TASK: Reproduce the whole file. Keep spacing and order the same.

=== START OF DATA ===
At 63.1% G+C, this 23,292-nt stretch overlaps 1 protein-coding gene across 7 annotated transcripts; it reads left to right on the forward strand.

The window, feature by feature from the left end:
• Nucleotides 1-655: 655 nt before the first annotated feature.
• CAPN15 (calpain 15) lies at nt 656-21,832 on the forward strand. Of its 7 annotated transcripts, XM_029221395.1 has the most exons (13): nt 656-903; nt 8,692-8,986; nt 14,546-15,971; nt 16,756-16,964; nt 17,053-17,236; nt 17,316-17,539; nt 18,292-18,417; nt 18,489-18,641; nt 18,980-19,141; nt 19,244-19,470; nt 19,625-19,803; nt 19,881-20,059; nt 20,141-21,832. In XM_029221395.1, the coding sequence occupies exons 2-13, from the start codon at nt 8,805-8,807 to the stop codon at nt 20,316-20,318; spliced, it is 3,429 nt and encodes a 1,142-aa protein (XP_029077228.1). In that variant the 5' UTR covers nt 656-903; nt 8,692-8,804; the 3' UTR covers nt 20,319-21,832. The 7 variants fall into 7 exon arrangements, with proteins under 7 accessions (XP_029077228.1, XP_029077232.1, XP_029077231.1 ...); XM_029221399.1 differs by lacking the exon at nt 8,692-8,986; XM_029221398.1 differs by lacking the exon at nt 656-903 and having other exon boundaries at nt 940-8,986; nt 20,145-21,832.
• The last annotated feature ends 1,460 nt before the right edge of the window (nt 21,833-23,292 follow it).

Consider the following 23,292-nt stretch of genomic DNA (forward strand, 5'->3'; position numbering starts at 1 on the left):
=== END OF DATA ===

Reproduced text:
At 63.1% G+C, this 23,292-nt stretch overlaps 1 protein-coding gene across 7 annotated transcripts; it reads left to right on the forward strand.

The window, feature by feature from the left end:
• Nucleotides 1-655: 655 nt before the first annotated feature.
• CAPN15 (calpain 15) lies at nt 656-21,832 on the forward strand. Of its 7 annotated transcripts, XM_029221395.1 has the most exons (13): nt 656-903; nt 8,692-8,986; nt 14,546-15,971; nt 16,756-16,964; nt 17,053-17,236; nt 17,316-17,539; nt 18,292-18,417; nt 18,489-18,641; nt 18,980-19,141; nt 19,244-19,470; nt 19,625-19,803; nt 19,881-20,059; nt 20,141-21,832. In XM_029221395.1, the coding sequence occupies exons 2-13, from the start codon at nt 8,805-8,807 to the stop codon at nt 20,316-20,318; spliced, it is 3,429 nt and encodes a 1,142-aa protein (XP_029077228.1). In that variant the 5' UTR covers nt 656-903; nt 8,692-8,804; the 3' UTR covers nt 20,319-21,832. The 7 variants fall into 7 exon arrangements, with proteins under 7 accessions (XP_029077228.1, XP_029077232.1, XP_029077231.1 ...); XM_029221399.1 differs by lacking the exon at nt 8,692-8,986; XM_029221398.1 differs by lacking the exon at nt 656-903 and having other exon boundaries at nt 940-8,986; nt 20,145-21,832.
• The last annotated feature ends 1,460 nt before the right edge of the window (nt 21,833-23,292 follow it).

Consider the following 23,292-nt stretch of genomic DNA (forward strand, 5'->3'; position numbering starts at 1 on the left):